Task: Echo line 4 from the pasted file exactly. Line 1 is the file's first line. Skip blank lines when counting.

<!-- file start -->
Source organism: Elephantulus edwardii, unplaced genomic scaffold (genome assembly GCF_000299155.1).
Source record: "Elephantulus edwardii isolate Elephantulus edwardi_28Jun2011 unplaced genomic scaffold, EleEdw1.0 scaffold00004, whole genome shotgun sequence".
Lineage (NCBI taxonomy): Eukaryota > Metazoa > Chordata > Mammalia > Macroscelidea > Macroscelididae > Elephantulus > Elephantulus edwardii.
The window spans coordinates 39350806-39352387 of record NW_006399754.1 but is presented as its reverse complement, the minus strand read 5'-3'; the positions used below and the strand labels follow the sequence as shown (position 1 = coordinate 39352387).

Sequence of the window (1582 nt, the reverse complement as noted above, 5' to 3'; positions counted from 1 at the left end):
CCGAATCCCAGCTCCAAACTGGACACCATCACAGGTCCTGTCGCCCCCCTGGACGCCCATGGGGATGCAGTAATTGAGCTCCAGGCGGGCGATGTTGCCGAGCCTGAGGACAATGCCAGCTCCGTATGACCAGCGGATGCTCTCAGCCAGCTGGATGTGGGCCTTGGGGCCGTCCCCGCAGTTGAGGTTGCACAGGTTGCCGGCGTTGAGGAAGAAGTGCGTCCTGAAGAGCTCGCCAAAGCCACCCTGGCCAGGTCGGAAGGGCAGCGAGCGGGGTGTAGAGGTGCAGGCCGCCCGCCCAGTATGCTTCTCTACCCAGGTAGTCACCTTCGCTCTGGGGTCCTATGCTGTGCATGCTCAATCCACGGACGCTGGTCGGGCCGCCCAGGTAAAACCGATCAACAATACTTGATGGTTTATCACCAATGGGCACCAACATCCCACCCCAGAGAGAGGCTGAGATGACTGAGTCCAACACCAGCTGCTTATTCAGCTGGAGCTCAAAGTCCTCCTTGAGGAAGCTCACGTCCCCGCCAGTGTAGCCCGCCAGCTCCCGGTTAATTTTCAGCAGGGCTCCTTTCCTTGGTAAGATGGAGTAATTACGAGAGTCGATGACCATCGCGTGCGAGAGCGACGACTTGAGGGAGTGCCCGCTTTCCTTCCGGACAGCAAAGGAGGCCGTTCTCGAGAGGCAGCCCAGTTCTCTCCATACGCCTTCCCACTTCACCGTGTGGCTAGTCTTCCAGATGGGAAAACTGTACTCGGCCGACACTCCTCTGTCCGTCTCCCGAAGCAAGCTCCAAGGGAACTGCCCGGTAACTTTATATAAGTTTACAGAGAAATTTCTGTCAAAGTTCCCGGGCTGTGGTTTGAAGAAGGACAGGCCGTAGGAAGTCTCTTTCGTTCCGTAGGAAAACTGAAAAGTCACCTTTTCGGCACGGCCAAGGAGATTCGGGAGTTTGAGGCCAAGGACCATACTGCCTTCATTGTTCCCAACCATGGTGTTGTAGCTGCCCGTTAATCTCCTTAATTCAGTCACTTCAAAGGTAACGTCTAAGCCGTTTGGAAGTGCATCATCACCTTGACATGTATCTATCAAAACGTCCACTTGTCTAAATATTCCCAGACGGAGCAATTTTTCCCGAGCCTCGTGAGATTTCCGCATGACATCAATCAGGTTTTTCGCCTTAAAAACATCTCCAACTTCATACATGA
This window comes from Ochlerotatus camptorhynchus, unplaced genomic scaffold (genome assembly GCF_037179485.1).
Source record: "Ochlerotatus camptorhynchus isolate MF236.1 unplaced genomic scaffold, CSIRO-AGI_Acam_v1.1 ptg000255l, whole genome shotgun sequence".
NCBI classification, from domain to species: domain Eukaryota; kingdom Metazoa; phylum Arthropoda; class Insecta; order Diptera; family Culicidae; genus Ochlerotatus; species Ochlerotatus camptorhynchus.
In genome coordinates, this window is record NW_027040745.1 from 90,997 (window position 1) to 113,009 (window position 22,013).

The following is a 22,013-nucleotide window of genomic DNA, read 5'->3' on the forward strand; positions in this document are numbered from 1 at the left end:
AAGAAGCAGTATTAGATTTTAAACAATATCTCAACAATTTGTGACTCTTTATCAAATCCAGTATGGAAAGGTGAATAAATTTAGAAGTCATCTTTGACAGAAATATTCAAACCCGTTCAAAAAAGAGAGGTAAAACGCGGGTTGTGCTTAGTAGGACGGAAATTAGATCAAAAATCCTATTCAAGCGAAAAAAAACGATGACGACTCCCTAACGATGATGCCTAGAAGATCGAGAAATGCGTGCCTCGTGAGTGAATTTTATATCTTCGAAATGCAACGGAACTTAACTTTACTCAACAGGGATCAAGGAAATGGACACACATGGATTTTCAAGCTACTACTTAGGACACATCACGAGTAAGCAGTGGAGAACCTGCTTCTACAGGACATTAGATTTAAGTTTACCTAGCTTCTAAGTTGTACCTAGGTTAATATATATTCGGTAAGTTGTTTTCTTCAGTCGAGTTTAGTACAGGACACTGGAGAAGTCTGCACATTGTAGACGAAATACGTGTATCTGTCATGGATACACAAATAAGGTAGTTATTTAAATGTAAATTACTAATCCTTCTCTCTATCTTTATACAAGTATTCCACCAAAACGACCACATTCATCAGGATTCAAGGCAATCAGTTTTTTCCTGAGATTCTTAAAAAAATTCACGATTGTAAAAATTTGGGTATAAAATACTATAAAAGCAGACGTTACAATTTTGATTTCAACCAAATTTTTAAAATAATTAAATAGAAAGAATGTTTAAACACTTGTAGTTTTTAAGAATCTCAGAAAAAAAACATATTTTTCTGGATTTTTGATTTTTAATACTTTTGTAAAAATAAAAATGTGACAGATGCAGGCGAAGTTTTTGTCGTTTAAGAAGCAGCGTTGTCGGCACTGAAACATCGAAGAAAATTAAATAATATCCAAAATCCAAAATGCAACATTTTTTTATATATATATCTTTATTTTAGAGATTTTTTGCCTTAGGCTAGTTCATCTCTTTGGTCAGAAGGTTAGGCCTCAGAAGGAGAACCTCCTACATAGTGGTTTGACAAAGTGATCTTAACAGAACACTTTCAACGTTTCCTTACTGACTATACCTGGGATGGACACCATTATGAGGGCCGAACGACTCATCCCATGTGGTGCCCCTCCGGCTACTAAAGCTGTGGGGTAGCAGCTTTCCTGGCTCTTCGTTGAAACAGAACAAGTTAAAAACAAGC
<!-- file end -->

The window spans coordinates 39350806-39352387 of record NW_006399754.1 but is presented as its reverse complement, the minus strand read 5'-3'; the positions used below and the strand labels follow the sequence as shown (position 1 = coordinate 39352387).